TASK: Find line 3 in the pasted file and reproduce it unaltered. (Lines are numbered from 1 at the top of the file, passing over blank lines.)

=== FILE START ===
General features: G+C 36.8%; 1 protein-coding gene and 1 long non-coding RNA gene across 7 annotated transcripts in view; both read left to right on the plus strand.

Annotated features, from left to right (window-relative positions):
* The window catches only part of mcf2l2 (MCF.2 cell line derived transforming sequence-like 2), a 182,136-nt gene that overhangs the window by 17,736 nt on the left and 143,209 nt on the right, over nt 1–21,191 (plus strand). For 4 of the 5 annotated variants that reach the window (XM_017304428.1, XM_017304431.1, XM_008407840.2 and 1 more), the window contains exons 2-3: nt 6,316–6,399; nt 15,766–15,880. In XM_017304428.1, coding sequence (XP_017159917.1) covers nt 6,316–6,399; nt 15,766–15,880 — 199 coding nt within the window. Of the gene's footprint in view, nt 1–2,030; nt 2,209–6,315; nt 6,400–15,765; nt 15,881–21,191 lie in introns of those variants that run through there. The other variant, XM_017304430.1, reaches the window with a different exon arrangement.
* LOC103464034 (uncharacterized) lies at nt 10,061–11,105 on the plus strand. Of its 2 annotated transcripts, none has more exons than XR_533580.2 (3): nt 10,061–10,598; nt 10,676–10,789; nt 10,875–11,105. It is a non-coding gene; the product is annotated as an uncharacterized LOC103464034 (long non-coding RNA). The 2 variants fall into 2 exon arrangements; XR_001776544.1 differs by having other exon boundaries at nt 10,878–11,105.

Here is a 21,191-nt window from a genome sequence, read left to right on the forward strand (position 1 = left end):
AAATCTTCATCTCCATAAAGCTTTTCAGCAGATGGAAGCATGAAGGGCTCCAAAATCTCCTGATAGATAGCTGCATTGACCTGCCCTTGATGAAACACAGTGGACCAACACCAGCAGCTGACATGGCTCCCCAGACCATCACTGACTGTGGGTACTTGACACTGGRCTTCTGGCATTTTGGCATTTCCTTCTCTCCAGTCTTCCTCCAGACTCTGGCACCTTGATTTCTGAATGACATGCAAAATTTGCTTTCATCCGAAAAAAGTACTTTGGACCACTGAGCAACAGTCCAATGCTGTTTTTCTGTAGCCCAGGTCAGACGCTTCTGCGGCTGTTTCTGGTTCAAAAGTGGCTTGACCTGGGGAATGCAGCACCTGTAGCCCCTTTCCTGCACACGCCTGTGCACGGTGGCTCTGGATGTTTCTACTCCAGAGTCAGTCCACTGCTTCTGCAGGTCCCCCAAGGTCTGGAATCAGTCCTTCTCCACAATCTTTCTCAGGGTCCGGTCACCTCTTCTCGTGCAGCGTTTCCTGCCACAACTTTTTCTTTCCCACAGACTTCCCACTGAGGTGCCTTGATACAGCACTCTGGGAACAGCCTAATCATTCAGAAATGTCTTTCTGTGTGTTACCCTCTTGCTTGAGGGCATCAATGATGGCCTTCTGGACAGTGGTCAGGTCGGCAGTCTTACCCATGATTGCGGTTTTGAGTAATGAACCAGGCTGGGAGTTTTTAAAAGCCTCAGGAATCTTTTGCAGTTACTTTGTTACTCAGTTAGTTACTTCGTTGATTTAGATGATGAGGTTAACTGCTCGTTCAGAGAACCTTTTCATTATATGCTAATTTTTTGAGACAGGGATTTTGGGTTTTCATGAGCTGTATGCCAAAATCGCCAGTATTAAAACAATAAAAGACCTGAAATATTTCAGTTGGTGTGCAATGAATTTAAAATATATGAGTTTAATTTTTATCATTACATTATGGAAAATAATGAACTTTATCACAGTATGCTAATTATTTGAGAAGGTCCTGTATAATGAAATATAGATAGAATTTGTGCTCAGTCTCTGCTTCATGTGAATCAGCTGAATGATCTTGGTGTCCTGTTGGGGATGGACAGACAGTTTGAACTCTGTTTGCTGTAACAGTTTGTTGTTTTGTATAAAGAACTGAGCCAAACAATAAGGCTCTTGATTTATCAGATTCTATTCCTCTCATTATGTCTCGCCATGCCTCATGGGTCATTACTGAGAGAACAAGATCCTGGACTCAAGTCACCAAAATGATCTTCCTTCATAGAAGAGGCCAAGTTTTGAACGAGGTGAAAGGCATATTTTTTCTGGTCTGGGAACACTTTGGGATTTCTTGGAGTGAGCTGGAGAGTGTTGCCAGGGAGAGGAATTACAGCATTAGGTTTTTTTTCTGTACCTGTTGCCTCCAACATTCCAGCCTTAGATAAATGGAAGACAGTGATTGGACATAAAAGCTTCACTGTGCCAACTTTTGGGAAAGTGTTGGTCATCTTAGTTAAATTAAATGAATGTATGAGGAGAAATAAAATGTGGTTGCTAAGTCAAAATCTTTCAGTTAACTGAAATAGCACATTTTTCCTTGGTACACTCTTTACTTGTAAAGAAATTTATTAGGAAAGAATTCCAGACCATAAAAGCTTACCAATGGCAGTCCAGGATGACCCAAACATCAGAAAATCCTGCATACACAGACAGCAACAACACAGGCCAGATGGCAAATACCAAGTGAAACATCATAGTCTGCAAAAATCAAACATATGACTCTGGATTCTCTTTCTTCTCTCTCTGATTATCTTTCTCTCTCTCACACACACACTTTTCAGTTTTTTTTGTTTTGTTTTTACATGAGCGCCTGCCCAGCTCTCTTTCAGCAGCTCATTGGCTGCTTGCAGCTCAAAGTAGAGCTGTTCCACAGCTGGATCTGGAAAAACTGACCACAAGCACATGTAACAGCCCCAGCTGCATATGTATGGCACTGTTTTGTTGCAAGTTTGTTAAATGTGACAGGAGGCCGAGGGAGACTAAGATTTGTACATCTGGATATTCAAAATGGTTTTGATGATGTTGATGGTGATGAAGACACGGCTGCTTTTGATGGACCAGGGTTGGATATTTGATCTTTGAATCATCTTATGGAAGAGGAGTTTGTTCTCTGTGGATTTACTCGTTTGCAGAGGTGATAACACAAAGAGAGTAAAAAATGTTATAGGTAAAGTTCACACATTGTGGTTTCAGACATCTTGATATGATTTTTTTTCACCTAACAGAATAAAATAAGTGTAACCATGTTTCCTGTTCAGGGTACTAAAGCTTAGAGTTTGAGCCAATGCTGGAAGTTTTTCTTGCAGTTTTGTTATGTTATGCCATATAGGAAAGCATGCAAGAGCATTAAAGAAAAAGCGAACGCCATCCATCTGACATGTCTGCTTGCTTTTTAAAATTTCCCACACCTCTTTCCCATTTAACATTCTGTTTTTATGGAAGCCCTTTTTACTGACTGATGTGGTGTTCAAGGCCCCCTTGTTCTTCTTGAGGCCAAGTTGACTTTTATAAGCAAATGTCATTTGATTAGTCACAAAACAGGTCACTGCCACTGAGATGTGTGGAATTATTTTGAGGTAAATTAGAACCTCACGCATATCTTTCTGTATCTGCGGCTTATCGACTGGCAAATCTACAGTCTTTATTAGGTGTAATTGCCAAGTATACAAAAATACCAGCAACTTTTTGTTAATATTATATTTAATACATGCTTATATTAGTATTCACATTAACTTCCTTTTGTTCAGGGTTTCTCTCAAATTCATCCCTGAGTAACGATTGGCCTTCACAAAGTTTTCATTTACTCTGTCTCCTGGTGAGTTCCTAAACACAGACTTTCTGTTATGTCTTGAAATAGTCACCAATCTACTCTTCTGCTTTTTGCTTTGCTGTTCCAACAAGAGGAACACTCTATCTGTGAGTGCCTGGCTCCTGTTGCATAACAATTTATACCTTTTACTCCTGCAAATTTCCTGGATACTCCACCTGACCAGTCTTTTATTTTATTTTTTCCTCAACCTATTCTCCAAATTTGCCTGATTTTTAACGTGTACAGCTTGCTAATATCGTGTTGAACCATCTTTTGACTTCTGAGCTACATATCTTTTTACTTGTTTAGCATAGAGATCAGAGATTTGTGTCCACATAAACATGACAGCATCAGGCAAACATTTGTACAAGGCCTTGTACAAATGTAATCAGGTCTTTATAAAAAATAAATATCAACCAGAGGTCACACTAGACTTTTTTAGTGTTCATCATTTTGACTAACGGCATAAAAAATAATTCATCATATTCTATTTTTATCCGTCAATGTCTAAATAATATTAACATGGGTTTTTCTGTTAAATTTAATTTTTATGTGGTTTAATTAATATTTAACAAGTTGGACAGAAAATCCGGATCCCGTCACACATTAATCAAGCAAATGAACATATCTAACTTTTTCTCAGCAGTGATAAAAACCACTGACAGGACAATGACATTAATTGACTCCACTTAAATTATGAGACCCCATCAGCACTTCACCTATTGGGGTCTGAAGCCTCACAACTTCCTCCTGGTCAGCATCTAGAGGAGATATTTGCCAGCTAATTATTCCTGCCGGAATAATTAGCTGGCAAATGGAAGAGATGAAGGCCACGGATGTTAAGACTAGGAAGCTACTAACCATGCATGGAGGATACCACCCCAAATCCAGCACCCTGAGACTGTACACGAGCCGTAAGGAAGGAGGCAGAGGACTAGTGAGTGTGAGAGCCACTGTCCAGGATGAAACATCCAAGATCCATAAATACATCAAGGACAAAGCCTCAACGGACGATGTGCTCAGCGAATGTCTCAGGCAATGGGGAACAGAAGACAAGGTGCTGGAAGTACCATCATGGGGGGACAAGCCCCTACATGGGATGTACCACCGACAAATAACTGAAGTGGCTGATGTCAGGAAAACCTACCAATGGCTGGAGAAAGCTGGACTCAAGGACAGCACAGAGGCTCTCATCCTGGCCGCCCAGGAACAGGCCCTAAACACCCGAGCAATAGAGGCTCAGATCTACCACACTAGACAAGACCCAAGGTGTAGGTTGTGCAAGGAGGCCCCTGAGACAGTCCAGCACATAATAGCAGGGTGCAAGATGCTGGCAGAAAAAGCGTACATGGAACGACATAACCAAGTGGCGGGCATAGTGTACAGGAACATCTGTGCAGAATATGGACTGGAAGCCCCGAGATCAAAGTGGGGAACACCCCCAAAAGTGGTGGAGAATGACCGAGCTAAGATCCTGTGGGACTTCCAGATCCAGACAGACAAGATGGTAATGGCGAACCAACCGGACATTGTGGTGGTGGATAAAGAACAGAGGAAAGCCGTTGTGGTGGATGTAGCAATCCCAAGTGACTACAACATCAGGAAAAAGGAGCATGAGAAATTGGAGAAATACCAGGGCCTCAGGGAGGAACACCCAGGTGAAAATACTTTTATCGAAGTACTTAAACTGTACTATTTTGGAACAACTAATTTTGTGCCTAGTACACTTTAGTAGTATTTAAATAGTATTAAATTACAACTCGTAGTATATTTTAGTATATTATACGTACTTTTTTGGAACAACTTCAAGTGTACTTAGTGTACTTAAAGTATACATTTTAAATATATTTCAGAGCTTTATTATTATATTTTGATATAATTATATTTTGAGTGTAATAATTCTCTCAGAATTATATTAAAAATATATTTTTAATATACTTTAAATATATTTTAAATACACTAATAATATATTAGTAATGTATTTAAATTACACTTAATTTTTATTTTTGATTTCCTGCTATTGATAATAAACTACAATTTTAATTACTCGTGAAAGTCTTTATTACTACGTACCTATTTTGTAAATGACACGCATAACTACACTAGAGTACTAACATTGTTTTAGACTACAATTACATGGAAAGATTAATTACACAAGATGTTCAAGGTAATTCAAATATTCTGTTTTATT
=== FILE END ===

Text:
* The window catches only part of mcf2l2 (MCF.2 cell line derived transforming sequence-like 2), a 182,136-nt gene that overhangs the window by 17,736 nt on the left and 143,209 nt on the right, over nt 1–21,191 (plus strand). For 4 of the 5 annotated variants that reach the window (XM_017304428.1, XM_017304431.1, XM_008407840.2 and 1 more), the window contains exons 2-3: nt 6,316–6,399; nt 15,766–15,880. In XM_017304428.1, coding sequence (XP_017159917.1) covers nt 6,316–6,399; nt 15,766–15,880 — 199 coding nt within the window. Of the gene's footprint in view, nt 1–2,030; nt 2,209–6,315; nt 6,400–15,765; nt 15,881–21,191 lie in introns of those variants that run through there. The other variant, XM_017304430.1, reaches the window with a different exon arrangement.